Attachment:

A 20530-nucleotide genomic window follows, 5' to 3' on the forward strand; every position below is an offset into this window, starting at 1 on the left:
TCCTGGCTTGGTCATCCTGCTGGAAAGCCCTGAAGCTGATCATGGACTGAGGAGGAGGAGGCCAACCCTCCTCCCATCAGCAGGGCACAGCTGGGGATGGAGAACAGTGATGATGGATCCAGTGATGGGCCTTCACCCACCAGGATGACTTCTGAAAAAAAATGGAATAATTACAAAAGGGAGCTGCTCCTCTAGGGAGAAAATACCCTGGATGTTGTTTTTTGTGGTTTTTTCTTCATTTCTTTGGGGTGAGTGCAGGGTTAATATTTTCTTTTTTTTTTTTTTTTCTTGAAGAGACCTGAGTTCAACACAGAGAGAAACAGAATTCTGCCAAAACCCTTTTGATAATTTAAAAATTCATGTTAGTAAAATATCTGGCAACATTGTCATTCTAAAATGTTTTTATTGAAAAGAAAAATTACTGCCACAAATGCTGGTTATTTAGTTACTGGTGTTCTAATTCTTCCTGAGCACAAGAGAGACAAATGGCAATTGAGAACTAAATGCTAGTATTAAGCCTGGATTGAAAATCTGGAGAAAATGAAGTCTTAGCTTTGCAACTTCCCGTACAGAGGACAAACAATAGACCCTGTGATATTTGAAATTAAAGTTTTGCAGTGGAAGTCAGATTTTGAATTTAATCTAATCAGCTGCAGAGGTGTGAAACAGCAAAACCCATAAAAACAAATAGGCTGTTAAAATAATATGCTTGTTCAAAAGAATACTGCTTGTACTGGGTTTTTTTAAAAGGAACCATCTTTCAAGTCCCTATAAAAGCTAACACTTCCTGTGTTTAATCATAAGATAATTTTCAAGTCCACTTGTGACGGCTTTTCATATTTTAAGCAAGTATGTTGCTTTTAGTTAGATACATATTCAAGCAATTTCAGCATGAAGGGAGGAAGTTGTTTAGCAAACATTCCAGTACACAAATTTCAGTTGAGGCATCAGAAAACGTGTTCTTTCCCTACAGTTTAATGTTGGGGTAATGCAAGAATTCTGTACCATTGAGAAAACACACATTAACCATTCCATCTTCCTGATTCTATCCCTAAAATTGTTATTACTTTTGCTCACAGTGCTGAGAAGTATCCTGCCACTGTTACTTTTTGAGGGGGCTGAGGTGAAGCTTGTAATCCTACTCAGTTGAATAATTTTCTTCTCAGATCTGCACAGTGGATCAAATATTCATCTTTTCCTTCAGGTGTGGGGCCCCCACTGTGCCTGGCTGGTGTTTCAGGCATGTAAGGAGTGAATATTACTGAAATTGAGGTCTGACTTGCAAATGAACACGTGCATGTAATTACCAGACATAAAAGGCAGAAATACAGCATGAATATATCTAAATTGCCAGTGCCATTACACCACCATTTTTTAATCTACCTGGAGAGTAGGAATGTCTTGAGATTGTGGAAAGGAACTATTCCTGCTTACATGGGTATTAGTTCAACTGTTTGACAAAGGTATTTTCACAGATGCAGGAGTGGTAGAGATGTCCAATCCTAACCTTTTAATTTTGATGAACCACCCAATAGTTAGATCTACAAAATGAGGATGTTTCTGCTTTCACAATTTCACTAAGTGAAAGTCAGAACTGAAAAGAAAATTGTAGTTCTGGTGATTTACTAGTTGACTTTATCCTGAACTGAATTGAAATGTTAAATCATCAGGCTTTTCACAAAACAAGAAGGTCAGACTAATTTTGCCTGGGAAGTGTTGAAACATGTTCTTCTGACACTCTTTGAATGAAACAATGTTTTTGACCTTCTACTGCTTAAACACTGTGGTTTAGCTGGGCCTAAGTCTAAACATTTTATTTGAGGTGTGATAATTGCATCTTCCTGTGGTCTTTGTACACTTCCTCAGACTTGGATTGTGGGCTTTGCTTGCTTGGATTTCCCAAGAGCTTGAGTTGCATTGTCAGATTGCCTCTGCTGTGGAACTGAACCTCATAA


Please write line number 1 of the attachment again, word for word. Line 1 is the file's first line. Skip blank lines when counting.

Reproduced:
A 20530-nucleotide genomic window follows, 5' to 3' on the forward strand; every position below is an offset into this window, starting at 1 on the left: